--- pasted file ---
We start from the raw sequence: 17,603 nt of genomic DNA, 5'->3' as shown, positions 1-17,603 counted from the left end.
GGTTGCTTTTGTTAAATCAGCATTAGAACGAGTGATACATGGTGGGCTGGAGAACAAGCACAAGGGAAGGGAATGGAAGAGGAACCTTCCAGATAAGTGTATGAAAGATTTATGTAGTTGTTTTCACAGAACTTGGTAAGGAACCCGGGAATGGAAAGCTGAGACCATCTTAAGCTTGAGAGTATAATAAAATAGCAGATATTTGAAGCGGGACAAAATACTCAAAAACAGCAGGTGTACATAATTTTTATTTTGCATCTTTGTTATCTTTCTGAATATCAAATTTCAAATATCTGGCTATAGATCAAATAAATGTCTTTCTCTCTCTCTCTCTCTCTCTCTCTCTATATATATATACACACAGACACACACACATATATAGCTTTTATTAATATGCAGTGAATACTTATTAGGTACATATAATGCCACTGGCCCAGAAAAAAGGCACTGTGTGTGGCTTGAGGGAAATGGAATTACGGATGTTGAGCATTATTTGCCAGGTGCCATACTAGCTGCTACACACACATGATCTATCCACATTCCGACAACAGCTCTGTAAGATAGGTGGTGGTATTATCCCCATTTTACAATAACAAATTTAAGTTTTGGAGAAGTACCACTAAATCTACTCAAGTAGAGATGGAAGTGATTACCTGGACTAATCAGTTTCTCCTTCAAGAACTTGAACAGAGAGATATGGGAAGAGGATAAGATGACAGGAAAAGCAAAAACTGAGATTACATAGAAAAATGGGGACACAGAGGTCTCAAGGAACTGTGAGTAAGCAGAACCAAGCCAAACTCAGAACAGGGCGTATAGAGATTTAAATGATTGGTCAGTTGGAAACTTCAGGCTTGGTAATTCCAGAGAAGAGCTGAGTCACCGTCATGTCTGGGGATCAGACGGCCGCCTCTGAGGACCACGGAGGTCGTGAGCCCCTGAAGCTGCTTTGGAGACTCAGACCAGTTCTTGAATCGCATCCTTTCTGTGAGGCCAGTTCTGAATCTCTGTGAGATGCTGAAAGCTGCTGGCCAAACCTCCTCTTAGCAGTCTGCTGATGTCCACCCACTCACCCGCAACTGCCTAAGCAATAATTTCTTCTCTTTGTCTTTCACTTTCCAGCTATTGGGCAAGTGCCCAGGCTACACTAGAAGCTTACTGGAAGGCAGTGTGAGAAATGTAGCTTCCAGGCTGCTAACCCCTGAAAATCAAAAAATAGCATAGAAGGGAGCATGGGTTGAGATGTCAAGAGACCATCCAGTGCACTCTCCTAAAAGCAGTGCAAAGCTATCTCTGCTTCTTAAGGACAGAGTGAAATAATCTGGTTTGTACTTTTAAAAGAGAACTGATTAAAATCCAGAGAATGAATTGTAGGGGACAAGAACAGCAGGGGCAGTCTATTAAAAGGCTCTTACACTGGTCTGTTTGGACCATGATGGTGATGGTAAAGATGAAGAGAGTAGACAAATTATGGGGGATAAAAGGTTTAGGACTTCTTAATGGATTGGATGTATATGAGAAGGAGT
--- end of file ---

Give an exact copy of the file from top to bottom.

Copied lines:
We start from the raw sequence: 17,603 nt of genomic DNA, 5'->3' as shown, positions 1-17,603 counted from the left end.
GGTTGCTTTTGTTAAATCAGCATTAGAACGAGTGATACATGGTGGGCTGGAGAACAAGCACAAGGGAAGGGAATGGAAGAGGAACCTTCCAGATAAGTGTATGAAAGATTTATGTAGTTGTTTTCACAGAACTTGGTAAGGAACCCGGGAATGGAAAGCTGAGACCATCTTAAGCTTGAGAGTATAATAAAATAGCAGATATTTGAAGCGGGACAAAATACTCAAAAACAGCAGGTGTACATAATTTTTATTTTGCATCTTTGTTATCTTTCTGAATATCAAATTTCAAATATCTGGCTATAGATCAAATAAATGTCTTTCTCTCTCTCTCTCTCTCTCTCTCTCTATATATATATACACACAGACACACACACATATATAGCTTTTATTAATATGCAGTGAATACTTATTAGGTACATATAATGCCACTGGCCCAGAAAAAAGGCACTGTGTGTGGCTTGAGGGAAATGGAATTACGGATGTTGAGCATTATTTGCCAGGTGCCATACTAGCTGCTACACACACATGATCTATCCACATTCCGACAACAGCTCTGTAAGATAGGTGGTGGTATTATCCCCATTTTACAATAACAAATTTAAGTTTTGGAGAAGTACCACTAAATCTACTCAAGTAGAGATGGAAGTGATTACCTGGACTAATCAGTTTCTCCTTCAAGAACTTGAACAGAGAGATATGGGAAGAGGATAAGATGACAGGAAAAGCAAAAACTGAGATTACATAGAAAAATGGGGACACAGAGGTCTCAAGGAACTGTGAGTAAGCAGAACCAAGCCAAACTCAGAACAGGGCGTATAGAGATTTAAATGATTGGTCAGTTGGAAACTTCAGGCTTGGTAATTCCAGAGAAGAGCTGAGTCACCGTCATGTCTGGGGATCAGACGGCCGCCTCTGAGGACCACGGAGGTCGTGAGCCCCTGAAGCTGCTTTGGAGACTCAGACCAGTTCTTGAATCGCATCCTTTCTGTGAGGCCAGTTCTGAATCTCTGTGAGATGCTGAAAGCTGCTGGCCAAACCTCCTCTTAGCAGTCTGCTGATGTCCACCCACTCACCCGCAACTGCCTAAGCAATAATTTCTTCTCTTTGTCTTTCACTTTCCAGCTATTGGGCAAGTGCCCAGGCTACACTAGAAGCTTACTGGAAGGCAGTGTGAGAAATGTAGCTTCCAGGCTGCTAACCCCTGAAAATCAAAAAATAGCATAGAAGGGAGCATGGGTTGAGATGTCAAGAGACCATCCAGTGCACTCTCCTAAAAGCAGTGCAAAGCTATCTCTGCTTCTTAAGGACAGAGTGAAATAATCTGGTTTGTACTTTTAAAAGAGAACTGATTAAAATCCAGAGAATGAATTGTAGGGGACAAGAACAGCAGGGGCAGTCTATTAAAAGGCTCTTACACTGGTCTGTTTGGACCATGATGGTGATGGTAAAGATGAAGAGAGTAGACAAATTATGGGGGATAAAAGGTTTAGGACTTCTTAATGGATTGGATGTATATGAGAAGGAGT